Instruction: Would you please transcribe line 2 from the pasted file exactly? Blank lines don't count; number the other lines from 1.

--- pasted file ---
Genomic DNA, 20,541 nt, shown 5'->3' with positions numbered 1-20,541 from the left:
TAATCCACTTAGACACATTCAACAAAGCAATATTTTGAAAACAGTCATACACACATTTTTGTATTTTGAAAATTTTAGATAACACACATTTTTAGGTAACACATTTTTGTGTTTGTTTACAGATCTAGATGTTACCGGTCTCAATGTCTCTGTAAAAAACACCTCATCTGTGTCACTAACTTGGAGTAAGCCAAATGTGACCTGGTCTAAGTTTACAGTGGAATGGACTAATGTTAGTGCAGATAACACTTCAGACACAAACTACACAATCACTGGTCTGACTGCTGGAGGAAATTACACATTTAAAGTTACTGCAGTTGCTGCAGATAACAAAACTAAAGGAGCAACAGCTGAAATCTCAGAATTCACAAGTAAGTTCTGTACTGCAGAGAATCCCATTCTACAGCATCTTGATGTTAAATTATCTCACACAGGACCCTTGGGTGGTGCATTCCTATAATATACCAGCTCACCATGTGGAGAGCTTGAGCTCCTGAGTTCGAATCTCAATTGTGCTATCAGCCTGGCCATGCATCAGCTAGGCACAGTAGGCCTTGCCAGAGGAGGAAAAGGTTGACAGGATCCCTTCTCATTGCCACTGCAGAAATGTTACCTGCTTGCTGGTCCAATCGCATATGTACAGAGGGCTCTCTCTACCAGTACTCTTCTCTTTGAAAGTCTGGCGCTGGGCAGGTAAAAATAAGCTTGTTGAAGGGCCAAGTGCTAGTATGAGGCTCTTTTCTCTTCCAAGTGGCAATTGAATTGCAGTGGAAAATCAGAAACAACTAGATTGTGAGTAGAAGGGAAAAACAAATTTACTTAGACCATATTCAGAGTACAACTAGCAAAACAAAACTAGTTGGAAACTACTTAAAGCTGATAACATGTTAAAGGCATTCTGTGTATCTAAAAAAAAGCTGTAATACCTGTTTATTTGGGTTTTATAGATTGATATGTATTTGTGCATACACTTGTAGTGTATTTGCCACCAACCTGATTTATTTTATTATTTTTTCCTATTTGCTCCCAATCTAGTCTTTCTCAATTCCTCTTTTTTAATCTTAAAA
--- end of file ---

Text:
TAATCCACTTAGACACATTCAACAAAGCAATATTTTGAAAACAGTCATACACACATTTTTGTATTTTGAAAATTTTAGATAACACACATTTTTAGGTAACACATTTTTGTGTTTGTTTACAGATCTAGATGTTACCGGTCTCAATGTCTCTGTAAAAAACACCTCATCTGTGTCACTAACTTGGAGTAAGCCAAATGTGACCTGGTCTAAGTTTACAGTGGAATGGACTAATGTTAGTGCAGATAACACTTCAGACACAAACTACACAATCACTGGTCTGACTGCTGGAGGAAATTACACATTTAAAGTTACTGCAGTTGCTGCAGATAACAAAACTAAAGGAGCAACAGCTGAAATCTCAGAATTCACAAGTAAGTTCTGTACTGCAGAGAATCCCATTCTACAGCATCTTGATGTTAAATTATCTCACACAGGACCCTTGGGTGGTGCATTCCTATAATATACCAGCTCACCATGTGGAGAGCTTGAGCTCCTGAGTTCGAATCTCAATTGTGCTATCAGCCTGGCCATGCATCAGCTAGGCACAGTAGGCCTTGCCAGAGGAGGAAAAGGTTGACAGGATCCCTTCTCATTGCCACTGCAGAAATGTTACCTGCTTGCTGGTCCAATCGCATATGTACAGAGGGCTCTCTCTACCAGTACTCTTCTCTTTGAAAGTCTGGCGCTGGGCAGGTAAAAATAAGCTTGTTGAAGGGCCAAGTGCTAGTATGAGGCTCTTTTCTCTTCCAAGTGGCAATTGAATTGCAGTGGAAAATCAGAAACAACTAGATTGTGAGTAGAAGGGAAAAACAAATTTACTTAGACCATATTCAGAGTACAACTAGCAAAACAAAACTAGTTGGAAACTACTTAAAGCTGATAACATGTTAAAGGCATTCTGTGTATCTAAAAAAAAGCTGTAATACCTGTTTATTTGGGTTTTATAGATTGATATGTATTTGTGCATACACTTGTAGTGTATTTGCCACCAACCTGATTTATTTTATTATTTTTTCCTATTTGCTCCCAATCTAGTCTTTCTCAATTCCTCTTTTTTAATCTTAAAA